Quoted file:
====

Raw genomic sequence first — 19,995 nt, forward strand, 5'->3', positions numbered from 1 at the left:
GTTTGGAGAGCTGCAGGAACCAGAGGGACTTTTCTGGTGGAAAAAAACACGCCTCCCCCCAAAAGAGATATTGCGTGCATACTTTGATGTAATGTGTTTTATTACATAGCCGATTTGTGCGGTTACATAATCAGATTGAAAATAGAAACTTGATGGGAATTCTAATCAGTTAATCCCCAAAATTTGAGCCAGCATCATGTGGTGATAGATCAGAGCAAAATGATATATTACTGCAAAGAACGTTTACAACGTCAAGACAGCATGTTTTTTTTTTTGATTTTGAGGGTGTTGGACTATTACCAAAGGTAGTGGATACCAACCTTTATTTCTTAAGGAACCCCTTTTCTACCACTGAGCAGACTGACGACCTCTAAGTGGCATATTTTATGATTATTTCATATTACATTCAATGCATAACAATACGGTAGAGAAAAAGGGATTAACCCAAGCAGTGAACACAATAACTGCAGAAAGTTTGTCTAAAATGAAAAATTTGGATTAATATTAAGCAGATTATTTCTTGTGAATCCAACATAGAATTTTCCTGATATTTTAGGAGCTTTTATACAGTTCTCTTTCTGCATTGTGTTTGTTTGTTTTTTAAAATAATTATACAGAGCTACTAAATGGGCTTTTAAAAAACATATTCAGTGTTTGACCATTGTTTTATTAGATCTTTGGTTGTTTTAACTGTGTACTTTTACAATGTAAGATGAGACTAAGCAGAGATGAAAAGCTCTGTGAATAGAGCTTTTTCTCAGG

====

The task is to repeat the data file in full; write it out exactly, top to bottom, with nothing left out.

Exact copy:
Raw genomic sequence first — 19,995 nt, forward strand, 5'->3', positions numbered from 1 at the left:
GTTTGGAGAGCTGCAGGAACCAGAGGGACTTTTCTGGTGGAAAAAAACACGCCTCCCCCCAAAAGAGATATTGCGTGCATACTTTGATGTAATGTGTTTTATTACATAGCCGATTTGTGCGGTTACATAATCAGATTGAAAATAGAAACTTGATGGGAATTCTAATCAGTTAATCCCCAAAATTTGAGCCAGCATCATGTGGTGATAGATCAGAGCAAAATGATATATTACTGCAAAGAACGTTTACAACGTCAAGACAGCATGTTTTTTTTTTTGATTTTGAGGGTGTTGGACTATTACCAAAGGTAGTGGATACCAACCTTTATTTCTTAAGGAACCCCTTTTCTACCACTGAGCAGACTGACGACCTCTAAGTGGCATATTTTATGATTATTTCATATTACATTCAATGCATAACAATACGGTAGAGAAAAAGGGATTAACCCAAGCAGTGAACACAATAACTGCAGAAAGTTTGTCTAAAATGAAAAATTTGGATTAATATTAAGCAGATTATTTCTTGTGAATCCAACATAGAATTTTCCTGATATTTTAGGAGCTTTTATACAGTTCTCTTTCTGCATTGTGTTTGTTTGTTTTTTAAAATAATTATACAGAGCTACTAAATGGGCTTTTAAAAAACATATTCAGTGTTTGACCATTGTTTTATTAGATCTTTGGTTGTTTTAACTGTGTACTTTTACAATGTAAGATGAGACTAAGCAGAGATGAAAAGCTCTGTGAATAGAGCTTTTTCTCAGG